Software-centric systems are increasingly ubiquitous, distributed, multi-platform and multi-component, and built on Web services and similar loosely coupled, standardsbased messaging interfaces. The world is growing increasingly accustomed to and dependent on using such systems for a plethora of activities ranging from interpersonal communications to large-scale commerce. Users demand 100% availability and near-perfect reliability from services they rely on.

The ever-growing complexity and operational scale of such systems means that the software must be validated at a level of scrutiny far greater than what manual quality assurance can accomplish. Furthermore, the concept of a “release” is becoming obsolete as SOA applications must remain “up” full-time even as the code evolves. Publishing code and then discovering problems and limitations through live operation (a.k.a. “user testing”) is unacceptable. Agile development of SOA-based applications, including comprehensive testing of all components at all levels, is thus becoming an important requirement of software development and deployment processes[2]. In fact, SOA tests are recognized as being of sufficient importance that service providers are being expected to publish their test suites as part of their service specification [3],[4] so that outside integrators can use them to validate their code that uses the services.

TDD emerged as a means of ensuring full test coverage during Agile software development. Its emphasis on validation of every component of an application explicitly includes Web service interfaces. Just as with other types of code, by implementing a test of every behavior of a Web service, developers can maximize quality, correctness, and robustness of SOA applications. Code is conventionally unit tested by “white-box” testing that calls low-level classes and methods inside a test framework. Web service methods have invocation interfaces that resemble conventional software methods, but are considerably more high-level and complex in implementation.

WS methods are defined as collections of message types and formats, typically in Web Services Description Langauge (WSDL)[5], and are implemented by service containers that both process Web service messages and handle communication with remote applications.

When a Web service method is called, the service container performs multiple operations, including receiving and parsing the Simple Object Access Protocol (SOAP)[6] request message from the remote application, invoking methods to process the request, formatting a response message, and sending it to the caller. To realistically test a Web service, the test must act as a client that connects to an instance of the service container. In this paper, we describe two case studies illustrating how we implemented Web service testing to enable TDD.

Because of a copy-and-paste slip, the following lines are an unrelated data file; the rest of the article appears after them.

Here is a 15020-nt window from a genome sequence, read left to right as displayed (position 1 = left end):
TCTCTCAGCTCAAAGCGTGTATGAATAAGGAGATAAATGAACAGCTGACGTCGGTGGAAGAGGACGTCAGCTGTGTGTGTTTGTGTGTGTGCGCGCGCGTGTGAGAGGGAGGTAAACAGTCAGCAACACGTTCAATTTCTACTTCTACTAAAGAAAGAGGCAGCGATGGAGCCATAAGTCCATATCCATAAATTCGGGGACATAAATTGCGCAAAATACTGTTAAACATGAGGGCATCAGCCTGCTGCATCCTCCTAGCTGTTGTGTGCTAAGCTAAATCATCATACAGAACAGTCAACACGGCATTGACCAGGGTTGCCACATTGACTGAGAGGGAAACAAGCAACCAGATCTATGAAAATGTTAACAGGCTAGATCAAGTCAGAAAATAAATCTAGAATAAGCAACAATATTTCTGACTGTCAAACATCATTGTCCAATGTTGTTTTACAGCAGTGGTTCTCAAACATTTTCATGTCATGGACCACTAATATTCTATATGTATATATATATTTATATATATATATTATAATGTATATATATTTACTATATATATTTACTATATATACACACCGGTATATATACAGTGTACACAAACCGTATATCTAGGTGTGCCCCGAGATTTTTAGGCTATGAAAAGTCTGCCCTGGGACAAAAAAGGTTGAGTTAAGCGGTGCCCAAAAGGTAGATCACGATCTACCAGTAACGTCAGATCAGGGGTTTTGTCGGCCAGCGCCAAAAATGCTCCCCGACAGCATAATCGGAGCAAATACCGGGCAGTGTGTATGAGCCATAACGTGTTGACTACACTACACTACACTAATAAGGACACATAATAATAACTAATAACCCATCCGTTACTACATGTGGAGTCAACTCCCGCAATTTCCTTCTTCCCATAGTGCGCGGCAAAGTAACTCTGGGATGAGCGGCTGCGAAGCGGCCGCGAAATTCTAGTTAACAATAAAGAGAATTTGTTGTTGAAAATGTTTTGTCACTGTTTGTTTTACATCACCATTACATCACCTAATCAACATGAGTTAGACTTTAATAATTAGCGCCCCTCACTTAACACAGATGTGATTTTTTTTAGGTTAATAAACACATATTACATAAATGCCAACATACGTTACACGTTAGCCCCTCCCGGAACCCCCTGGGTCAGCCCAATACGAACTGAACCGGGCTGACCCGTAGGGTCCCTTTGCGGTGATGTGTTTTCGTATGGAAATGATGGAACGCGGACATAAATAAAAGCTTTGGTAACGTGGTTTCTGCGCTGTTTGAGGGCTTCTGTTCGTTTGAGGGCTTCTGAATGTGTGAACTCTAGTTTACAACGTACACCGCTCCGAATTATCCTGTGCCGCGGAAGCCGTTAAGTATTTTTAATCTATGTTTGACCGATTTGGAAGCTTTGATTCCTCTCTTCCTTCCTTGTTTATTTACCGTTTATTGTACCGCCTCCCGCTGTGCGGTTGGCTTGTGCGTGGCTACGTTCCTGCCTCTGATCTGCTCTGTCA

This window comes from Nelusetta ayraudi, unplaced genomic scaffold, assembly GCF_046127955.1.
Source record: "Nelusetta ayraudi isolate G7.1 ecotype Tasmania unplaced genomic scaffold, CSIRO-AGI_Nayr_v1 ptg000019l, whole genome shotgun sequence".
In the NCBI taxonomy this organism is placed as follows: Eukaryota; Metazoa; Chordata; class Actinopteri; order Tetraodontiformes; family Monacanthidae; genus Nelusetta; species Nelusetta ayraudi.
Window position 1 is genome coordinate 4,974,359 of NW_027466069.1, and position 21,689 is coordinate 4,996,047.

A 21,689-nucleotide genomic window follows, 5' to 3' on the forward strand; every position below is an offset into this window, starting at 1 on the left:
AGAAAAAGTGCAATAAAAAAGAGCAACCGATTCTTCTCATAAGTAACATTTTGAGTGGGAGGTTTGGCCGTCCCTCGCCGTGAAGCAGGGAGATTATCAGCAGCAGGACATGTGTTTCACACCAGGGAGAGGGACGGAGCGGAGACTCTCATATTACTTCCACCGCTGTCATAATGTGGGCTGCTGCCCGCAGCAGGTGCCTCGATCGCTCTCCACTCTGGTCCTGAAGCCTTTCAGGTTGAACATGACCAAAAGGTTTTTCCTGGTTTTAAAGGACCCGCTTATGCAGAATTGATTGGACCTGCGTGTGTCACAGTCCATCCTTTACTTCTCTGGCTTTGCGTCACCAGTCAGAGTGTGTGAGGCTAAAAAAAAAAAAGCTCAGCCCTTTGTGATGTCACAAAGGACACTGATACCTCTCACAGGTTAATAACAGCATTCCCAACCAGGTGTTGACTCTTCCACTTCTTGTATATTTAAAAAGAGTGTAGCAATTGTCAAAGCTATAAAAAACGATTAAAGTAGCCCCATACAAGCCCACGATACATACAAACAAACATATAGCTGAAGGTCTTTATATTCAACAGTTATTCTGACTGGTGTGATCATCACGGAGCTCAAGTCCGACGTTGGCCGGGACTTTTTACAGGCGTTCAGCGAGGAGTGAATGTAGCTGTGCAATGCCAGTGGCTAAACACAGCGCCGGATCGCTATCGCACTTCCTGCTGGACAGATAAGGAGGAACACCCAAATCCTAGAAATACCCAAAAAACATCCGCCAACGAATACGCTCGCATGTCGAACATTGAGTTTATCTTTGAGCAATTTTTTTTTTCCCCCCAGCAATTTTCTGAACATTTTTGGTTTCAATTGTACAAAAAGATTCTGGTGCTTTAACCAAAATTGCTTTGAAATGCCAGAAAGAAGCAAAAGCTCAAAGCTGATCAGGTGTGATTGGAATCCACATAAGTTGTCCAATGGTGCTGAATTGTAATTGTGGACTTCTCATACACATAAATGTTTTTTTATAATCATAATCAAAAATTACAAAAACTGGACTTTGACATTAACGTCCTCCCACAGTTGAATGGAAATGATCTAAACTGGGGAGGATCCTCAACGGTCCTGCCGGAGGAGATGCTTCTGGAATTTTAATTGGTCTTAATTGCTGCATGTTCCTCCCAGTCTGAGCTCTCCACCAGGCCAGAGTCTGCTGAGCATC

WSDL-Defined Web Services

For both the GRIDL and TxFlow projects, Web services were defined using WSDL, generated using Globus Toolkit[7] utilities, and run in Globus Grid Service containers. WSDL is an XML-based format that declaratively specifies a Web service interface as a set of named methods, data types, structures, parameters, exception types, etc., without specifying how the service methods are implemented. WS tools such as the Globus Toolkit take WSRF and generate stubs, which are pieces of code that can be linked into an application to enable it to call a service method as if it were a regular, local method, hiding the complexity of SOAP message parsing and Remote Procedure Call (RPC) invocations on a remote endpoint. Similarly, a Web service container uses a WSRF specification to parse and generate messages.

Test-Driven Development

Test-Driven Development (TDD) is a key practice in Agile Development methodologies. Tests drive development based on the rule that every significant code change must be preceded by defining a test that validates the change. This practice leads to improved design, fewer defects, complete code coverage, and better tests. Writing the test before the code is somewhat counter-intuitive; however, this has key benefits, including verifying that the test fails if the tested functionality is not implemented, and requiring the developer to think about the functionality from the perspective of a caller before implementing it.

In the context of Web service testing, like for other types of code, every behavior of a Web service method should be covered by a test. Prior to creating a WS method, a unit test should be defined that calls the method with “known good” parameters and receives an expected response. Passing this test requires basic implementation of the Web service method. Once this is done, the development of further tests depends on what WS behavior is specified by system requirements.

Common test types include validating changes to the service state caused by WS method calls; validating that an error response is received if the WS method is called with empty or invalid parameters; validating the expected response if a parameter is out of range; and validating an error or exception if the WS session expires or is terminated.

Beyond driving the development of new functionality, TDD also is instrumental in the defect resolution process. Whenever a bug is determined, a test case should be created that fails due to the bug. After this test is in place, the defect is fixed. This helps the developer to establish precisely what is failing, and leaves a test in place to catch the bug if it recurs.